Let's say I have 999,999,997 bits/s of data-transfer rate and I want to display it in a human-readable way by converting it to the largest possible unit with two decimal places.

Would it be best to display it as:

  1. | 1.00 Mbit/s |
  2. | 0.99 Mbit/s |
  3. | 1000.00 Kbit/s |
  4. | 999.99 Kbit/s |

Interestingly, the first form might in rare cases lead to confusing situations in my applications because I allow the user to create filters matching data, and these filter can be for example in the form of a range with units in it, e.g. 10Mb-1Gb or 1Mb-100Mb. So theoretically the situation might occur where 1.00 Mbit/s is displayed but not matched by latter filter.


In such a case, use ≈ notation to indicate that the value is close to the displayed if this information is important to the user.

|   ≈1.00 Mbit/s |
|    0.99 Mbit/s |
| 1000.00 Kbit/s |
|  999.99 Kbit/s |

Be Consistent

The problem with rounding is ambiguity. You've identified this problem with your example of non-matching with filters.

To solve this problem, you could always round your numbers in the same direction and indicate that to the user. For example, always round down (i.e., floor) and display 999,999,997 bits/s as "Throughput greater than 0.99 Mbit/s" or the maybe better "Throughput not less than 0.99 Mbit/s".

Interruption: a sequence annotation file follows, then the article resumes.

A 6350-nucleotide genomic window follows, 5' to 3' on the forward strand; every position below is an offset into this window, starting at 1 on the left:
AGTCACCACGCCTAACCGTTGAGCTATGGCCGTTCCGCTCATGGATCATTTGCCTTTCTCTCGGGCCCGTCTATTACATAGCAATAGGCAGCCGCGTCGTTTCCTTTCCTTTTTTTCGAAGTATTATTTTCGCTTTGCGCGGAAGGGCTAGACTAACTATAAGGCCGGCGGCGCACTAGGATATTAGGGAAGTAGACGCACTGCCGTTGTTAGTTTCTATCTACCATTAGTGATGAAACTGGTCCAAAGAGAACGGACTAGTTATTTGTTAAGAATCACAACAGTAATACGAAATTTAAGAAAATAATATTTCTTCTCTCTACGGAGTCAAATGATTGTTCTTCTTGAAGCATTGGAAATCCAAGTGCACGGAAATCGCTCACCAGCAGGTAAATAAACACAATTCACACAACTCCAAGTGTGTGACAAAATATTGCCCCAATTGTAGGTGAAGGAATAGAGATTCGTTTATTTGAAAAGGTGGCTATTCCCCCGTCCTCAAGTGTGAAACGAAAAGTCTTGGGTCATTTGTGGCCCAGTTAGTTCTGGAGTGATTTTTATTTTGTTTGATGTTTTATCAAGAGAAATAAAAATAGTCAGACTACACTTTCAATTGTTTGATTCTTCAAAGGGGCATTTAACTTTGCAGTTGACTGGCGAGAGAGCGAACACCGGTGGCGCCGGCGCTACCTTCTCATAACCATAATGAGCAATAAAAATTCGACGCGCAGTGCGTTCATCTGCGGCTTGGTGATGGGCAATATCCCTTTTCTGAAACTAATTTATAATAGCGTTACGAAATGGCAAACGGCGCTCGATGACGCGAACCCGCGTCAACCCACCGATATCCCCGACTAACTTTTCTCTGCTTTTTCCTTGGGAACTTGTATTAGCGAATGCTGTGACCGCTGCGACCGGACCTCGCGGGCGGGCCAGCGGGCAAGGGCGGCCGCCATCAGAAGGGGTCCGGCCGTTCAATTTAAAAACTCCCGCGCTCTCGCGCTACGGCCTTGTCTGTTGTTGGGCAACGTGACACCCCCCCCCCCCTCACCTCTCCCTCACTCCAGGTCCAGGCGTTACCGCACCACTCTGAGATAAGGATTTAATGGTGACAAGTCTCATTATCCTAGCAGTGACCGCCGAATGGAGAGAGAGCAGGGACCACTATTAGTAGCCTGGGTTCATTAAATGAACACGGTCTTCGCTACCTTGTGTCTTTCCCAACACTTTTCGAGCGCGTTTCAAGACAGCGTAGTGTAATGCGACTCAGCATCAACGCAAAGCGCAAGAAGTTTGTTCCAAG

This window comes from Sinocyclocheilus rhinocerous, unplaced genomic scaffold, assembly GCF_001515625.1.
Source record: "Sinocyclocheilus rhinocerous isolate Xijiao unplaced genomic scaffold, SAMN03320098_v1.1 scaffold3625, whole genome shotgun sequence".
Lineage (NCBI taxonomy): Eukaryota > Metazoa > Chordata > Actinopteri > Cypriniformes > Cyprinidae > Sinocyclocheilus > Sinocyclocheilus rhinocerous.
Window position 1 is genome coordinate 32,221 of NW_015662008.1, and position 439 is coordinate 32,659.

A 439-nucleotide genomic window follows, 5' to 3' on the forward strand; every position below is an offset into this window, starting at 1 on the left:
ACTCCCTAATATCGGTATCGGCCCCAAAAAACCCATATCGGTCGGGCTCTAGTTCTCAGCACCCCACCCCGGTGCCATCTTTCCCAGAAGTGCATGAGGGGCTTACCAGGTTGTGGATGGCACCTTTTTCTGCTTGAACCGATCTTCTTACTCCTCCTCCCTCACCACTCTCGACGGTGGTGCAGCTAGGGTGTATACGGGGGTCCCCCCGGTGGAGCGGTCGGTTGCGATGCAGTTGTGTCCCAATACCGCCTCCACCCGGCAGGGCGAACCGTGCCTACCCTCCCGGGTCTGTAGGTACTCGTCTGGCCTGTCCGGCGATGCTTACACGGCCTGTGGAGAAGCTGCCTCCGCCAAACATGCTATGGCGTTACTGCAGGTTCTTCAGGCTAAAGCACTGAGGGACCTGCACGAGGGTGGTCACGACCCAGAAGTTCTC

To go the other way and display "Throughput less than 1 Mbit/s" would probably not give the user a good feeling, since I presume your users by and large would prefer to have more throughput rather than less, but in other situations perhaps always rounding up and saying less than would provide a nicer perspective for the user (e.g., System is experiencing (less/not greater) than 100 faults/second).

  • In a table row I can't use such long texts but I could maybe display it in the column header… 🤔. – phk Oct 10 at 14:41
  • Yeah, I'd probably prefix the table with like "Throughput not less than" and then use the floor'd number or else just put >=0.99Mbit/s in the table cell. – sintax Oct 10 at 15:20

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